Data Science is Hard: ALSA in Firefox

(( We’re overdue for another episode in this series on how Data Science is Hard. Today is a story from 2016 which I think illustrates many important things to do with data. ))

It’s story time. Gather ’round.

In July of 2016, Anthony Jones made the case that the Mozilla-built Firefox for Linux should stop supporting the ALSA backend (and also the WinXP WinMM backend) so that we could innovate on features for more modern audio backends.

(( You don’t need to know what an audio backend is to understand this story. ))

The code supporting ALSA would remain in tree for any Linux distribution who wished to maintain the backend and build it for themselves, but Mozilla would stop shipping Firefox with that code in it.

But how could we ensure the number of Firefoxen relying on this backend was small enough that we wouldn’t be removing something our users desperately needed? Luckily :padenot had just added an audio backend measurement to Telemetry. “We’ll have data soon,” he wrote.

By the end of August we’d heard from Firefox Nightly and Firefox Developer Edition that only 3.5% and 2% (respectively) of Linux subsessions with audio used ALSA. This was small enough to for the removal to move ahead.

Fast-forward to March of 2017. Seven months have passed. The removal has wound its way through Nightly, Developer Edition, Beta, and now into the stable Release channel. Linux users following this update channel update their Firefox and… suddenly the web grows silent for a large number of users.

Bugs are filed (thirteen of them). The mailing list thread with Anthony’s original proposal is revived with some very angry language. It seems as though far more than just a fraction of a fraction of users were using ALSA. There were entire Linux distributions that didn’t ship anything besides ALSA. How did Telemetry miss them?

It turns out that many of those same ALSA-only Linux distributions also turned off Telemetry when they repackaged Firefox for their users. And for any that shipped with Telemetry at all, many users disabled it themselves. Those users’ Firefoxen had no way to phone home to tell Mozilla how important ALSA was to them… and now it was too late.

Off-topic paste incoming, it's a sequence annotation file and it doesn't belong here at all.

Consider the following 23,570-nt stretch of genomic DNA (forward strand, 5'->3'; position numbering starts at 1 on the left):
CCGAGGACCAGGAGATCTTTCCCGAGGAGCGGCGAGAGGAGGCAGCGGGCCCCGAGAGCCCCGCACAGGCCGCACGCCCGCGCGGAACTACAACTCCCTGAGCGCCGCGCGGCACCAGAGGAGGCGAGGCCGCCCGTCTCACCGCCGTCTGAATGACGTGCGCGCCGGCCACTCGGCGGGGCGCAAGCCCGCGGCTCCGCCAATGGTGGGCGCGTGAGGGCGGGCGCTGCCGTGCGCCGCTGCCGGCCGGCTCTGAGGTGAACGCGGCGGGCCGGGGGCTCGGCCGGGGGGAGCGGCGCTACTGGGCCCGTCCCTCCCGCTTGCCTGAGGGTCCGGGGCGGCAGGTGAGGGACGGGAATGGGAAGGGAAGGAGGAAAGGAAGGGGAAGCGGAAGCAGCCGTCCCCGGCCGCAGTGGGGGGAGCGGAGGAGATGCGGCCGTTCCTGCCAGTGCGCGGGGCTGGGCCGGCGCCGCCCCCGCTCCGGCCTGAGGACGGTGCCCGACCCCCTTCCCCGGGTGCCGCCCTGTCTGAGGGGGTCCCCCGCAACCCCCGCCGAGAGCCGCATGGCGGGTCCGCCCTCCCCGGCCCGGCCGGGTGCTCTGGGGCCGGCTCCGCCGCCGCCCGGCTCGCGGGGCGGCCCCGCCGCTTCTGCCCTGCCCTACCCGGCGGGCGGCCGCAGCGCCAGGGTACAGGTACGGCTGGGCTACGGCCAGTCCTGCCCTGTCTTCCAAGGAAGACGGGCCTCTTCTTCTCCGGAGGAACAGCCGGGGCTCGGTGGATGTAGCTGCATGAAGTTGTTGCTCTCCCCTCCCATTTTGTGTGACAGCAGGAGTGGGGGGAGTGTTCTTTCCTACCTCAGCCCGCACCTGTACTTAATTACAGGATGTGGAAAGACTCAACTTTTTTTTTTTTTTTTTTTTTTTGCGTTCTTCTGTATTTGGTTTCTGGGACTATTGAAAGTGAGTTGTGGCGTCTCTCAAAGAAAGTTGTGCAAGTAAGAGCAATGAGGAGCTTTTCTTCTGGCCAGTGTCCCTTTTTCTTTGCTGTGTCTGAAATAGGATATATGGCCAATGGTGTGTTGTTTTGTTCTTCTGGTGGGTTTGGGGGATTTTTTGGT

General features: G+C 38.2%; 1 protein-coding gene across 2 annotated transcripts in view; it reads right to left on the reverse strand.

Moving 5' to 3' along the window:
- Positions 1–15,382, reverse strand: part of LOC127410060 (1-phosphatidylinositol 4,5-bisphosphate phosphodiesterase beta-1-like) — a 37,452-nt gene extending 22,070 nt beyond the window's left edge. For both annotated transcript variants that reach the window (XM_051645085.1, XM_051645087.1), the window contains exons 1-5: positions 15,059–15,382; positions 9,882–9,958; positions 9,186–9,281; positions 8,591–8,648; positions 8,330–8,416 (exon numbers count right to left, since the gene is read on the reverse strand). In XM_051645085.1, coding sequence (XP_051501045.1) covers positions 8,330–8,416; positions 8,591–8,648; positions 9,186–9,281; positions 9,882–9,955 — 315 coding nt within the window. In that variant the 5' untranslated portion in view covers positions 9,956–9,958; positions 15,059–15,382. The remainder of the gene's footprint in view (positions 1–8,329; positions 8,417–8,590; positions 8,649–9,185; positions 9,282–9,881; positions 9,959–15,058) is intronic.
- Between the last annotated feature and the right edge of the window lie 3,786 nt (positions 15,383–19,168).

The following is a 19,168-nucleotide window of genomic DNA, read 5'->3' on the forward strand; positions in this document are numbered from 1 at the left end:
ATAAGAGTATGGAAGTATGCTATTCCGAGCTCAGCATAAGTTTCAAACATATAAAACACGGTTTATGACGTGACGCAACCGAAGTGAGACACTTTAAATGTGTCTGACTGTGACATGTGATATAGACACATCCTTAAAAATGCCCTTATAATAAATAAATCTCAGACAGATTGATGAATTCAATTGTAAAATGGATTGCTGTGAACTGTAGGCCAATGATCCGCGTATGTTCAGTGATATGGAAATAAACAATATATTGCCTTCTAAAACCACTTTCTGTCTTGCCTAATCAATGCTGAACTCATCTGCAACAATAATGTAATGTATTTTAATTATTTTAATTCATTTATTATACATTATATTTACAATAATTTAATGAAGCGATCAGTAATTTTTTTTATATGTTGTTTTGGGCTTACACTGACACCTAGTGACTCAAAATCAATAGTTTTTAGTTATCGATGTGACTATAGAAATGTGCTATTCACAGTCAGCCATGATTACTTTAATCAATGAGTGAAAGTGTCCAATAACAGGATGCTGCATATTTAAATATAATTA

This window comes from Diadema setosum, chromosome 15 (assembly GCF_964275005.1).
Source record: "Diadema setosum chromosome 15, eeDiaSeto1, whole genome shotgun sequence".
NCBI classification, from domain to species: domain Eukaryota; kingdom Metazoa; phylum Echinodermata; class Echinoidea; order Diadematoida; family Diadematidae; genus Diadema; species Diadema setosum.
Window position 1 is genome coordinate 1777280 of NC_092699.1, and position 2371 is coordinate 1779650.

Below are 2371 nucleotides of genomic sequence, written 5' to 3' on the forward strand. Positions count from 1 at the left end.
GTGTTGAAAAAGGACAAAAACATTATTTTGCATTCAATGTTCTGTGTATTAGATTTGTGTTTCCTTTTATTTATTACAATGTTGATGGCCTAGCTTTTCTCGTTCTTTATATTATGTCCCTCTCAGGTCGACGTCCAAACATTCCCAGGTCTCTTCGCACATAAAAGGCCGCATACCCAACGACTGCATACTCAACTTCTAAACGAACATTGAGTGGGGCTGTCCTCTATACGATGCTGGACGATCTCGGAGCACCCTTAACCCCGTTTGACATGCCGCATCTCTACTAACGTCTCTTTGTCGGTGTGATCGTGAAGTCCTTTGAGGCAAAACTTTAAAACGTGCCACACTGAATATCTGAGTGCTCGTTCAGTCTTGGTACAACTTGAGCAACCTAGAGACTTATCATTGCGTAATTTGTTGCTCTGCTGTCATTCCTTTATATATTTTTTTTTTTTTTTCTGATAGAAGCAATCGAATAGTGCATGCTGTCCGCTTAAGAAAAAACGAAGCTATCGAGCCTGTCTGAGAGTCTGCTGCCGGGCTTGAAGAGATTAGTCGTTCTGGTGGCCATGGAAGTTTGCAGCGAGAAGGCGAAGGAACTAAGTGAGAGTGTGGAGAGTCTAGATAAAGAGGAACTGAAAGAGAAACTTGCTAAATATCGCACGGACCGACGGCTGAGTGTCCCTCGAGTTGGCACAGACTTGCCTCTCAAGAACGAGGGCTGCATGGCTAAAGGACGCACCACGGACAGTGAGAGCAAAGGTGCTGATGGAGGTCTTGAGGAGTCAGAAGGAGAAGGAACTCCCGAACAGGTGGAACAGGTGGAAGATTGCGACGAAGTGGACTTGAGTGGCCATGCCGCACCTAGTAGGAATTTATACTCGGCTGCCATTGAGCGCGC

Those Linux distributions started building ALSA support into their distributed Firefox builds… and hopefully began reporting Telemetry by default to prevent this from happening again. I don’t know if they did for sure (we don’t collect fine-grained information like that because we don’t need it).

But it serves as a cautionary tale: Mozilla can only support a finite number of things. Far fewer now than we did back in 2016. We prioritize what we support based on its simplicity and its reach. That first one we can see for ourselves, and for the second we rely on data collection like Telemetry to tell us.

Counting things is harder than it looks. Counting things that are invisible is damn near impossible. So if you want to be counted: turn Telemetry on (it’s in the Preferences) and leave it on.


Data Science is Hard: Validating Data for Glean

Glean is a new library for collecting data in Mozilla products. It’s been shipping in Firefox Preview for a little while and I’d like to take a minute to talk about how I validated that it sends what we think it’s sending.

Validating new data collections in an existing system like Firefox Desktop Telemetry is a game of comparing against things we already know. We know that some percentage of data we receive is just garbage: bad dates, malformed records, attempts at buffer overflows and SQL injection. If the amount of garbage in the new collection is within the same overall amount of garbage we see normally, we count it as “good enough” and move on.

With new data collection from a new system like Glean coming from new endpoints like the reference browser and Firefox Preview, we’re given an opportunity to compare against the ideal. Maybe the correct number of failures is 0?

But what is a failure? What is acceptable behaviour?

We have an “events” ping in Glean: can the amount of time covered by the events’ timestamps ever exceed the amount of time covered by the ping? I didn’t think so, but apparently it’s an expected outcome when the events were restored from a previous session.

So how do you validate something that has unknown error states?

I started with a list of things any client-based network-transmitted data collection system had to have:

  • How many pings (data transmissions) are there?
  • How many measurements are in those pings?
  • How many clients are sending these pings?
  • How often?
  • How long do they take to get to our servers?
  • How many poorly-structured pings are sent? By how many clients? How often?
  • How many pings with bad values are sent? By how many clients? How often?

From there we can dive into validating specifics about the data collections:

  • Do the events in the “events” ping have timestamps with reasonable separations? (What does reasonable mean here? Well, it could be anything, but if the span between two timestamps is measured in years, and the app has only been available for some number of weeks, it’s probably broken.)
  • Are the GUIDs in the pings actually globally unique? Are we seeing duplicates? (We are, but not many)
  • Are there other ping fields that should be unique, but aren’t? (For Glean no client should ever send the same ping type with the same sequence number. But that kind of duplicate appears, too)

Once we can establish confidence in the overall health of the data reporting mechanism we can start using it to report errors about itself: